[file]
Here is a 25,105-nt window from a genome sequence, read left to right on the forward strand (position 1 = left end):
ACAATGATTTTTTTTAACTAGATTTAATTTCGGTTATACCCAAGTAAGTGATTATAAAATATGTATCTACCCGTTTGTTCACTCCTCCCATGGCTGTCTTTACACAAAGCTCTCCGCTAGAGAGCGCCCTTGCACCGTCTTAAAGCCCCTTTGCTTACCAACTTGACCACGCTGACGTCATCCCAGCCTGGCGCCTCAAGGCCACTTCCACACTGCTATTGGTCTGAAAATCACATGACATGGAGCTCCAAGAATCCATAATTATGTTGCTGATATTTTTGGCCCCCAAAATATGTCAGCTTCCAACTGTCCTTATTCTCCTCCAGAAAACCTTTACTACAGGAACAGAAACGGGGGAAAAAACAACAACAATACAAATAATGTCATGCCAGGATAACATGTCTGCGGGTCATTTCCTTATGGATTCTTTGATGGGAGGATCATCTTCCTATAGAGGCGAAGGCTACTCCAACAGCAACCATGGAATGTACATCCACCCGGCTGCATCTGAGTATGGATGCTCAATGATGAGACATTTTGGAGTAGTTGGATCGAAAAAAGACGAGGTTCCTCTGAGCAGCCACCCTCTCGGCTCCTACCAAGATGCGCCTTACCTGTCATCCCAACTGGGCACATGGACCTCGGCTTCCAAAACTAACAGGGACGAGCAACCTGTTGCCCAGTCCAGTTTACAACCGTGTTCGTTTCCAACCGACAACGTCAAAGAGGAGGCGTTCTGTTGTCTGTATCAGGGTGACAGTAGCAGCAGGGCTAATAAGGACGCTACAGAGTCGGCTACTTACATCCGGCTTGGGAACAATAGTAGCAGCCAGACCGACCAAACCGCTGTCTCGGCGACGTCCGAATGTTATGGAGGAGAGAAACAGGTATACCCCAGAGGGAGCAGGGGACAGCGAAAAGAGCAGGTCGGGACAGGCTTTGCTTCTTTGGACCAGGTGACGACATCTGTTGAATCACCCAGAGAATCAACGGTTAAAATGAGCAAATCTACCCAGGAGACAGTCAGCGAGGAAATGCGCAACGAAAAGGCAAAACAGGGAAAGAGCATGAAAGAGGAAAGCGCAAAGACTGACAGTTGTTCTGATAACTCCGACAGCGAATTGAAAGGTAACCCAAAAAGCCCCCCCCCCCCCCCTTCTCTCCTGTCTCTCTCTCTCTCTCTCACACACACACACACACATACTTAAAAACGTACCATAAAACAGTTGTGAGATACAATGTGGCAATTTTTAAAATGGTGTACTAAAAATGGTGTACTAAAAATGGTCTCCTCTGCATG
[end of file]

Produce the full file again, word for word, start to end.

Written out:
Here is a 25,105-nt window from a genome sequence, read left to right on the forward strand (position 1 = left end):
ACAATGATTTTTTTTAACTAGATTTAATTTCGGTTATACCCAAGTAAGTGATTATAAAATATGTATCTACCCGTTTGTTCACTCCTCCCATGGCTGTCTTTACACAAAGCTCTCCGCTAGAGAGCGCCCTTGCACCGTCTTAAAGCCCCTTTGCTTACCAACTTGACCACGCTGACGTCATCCCAGCCTGGCGCCTCAAGGCCACTTCCACACTGCTATTGGTCTGAAAATCACATGACATGGAGCTCCAAGAATCCATAATTATGTTGCTGATATTTTTGGCCCCCAAAATATGTCAGCTTCCAACTGTCCTTATTCTCCTCCAGAAAACCTTTACTACAGGAACAGAAACGGGGGAAAAAACAACAACAATACAAATAATGTCATGCCAGGATAACATGTCTGCGGGTCATTTCCTTATGGATTCTTTGATGGGAGGATCATCTTCCTATAGAGGCGAAGGCTACTCCAACAGCAACCATGGAATGTACATCCACCCGGCTGCATCTGAGTATGGATGCTCAATGATGAGACATTTTGGAGTAGTTGGATCGAAAAAAGACGAGGTTCCTCTGAGCAGCCACCCTCTCGGCTCCTACCAAGATGCGCCTTACCTGTCATCCCAACTGGGCACATGGACCTCGGCTTCCAAAACTAACAGGGACGAGCAACCTGTTGCCCAGTCCAGTTTACAACCGTGTTCGTTTCCAACCGACAACGTCAAAGAGGAGGCGTTCTGTTGTCTGTATCAGGGTGACAGTAGCAGCAGGGCTAATAAGGACGCTACAGAGTCGGCTACTTACATCCGGCTTGGGAACAATAGTAGCAGCCAGACCGACCAAACCGCTGTCTCGGCGACGTCCGAATGTTATGGAGGAGAGAAACAGGTATACCCCAGAGGGAGCAGGGGACAGCGAAAAGAGCAGGTCGGGACAGGCTTTGCTTCTTTGGACCAGGTGACGACATCTGTTGAATCACCCAGAGAATCAACGGTTAAAATGAGCAAATCTACCCAGGAGACAGTCAGCGAGGAAATGCGCAACGAAAAGGCAAAACAGGGAAAGAGCATGAAAGAGGAAAGCGCAAAGACTGACAGTTGTTCTGATAACTCCGACAGCGAATTGAAAGGTAACCCAAAAAGCCCCCCCCCCCCCCCTTCTCTCCTGTCTCTCTCTCTCTCTCTCACACACACACACACACATACTTAAAAACGTACCATAAAACAGTTGTGAGATACAATGTGGCAATTTTTAAAATGGTGTACTAAAAATGGTGTACTAAAAATGGTCTCCTCTGCATG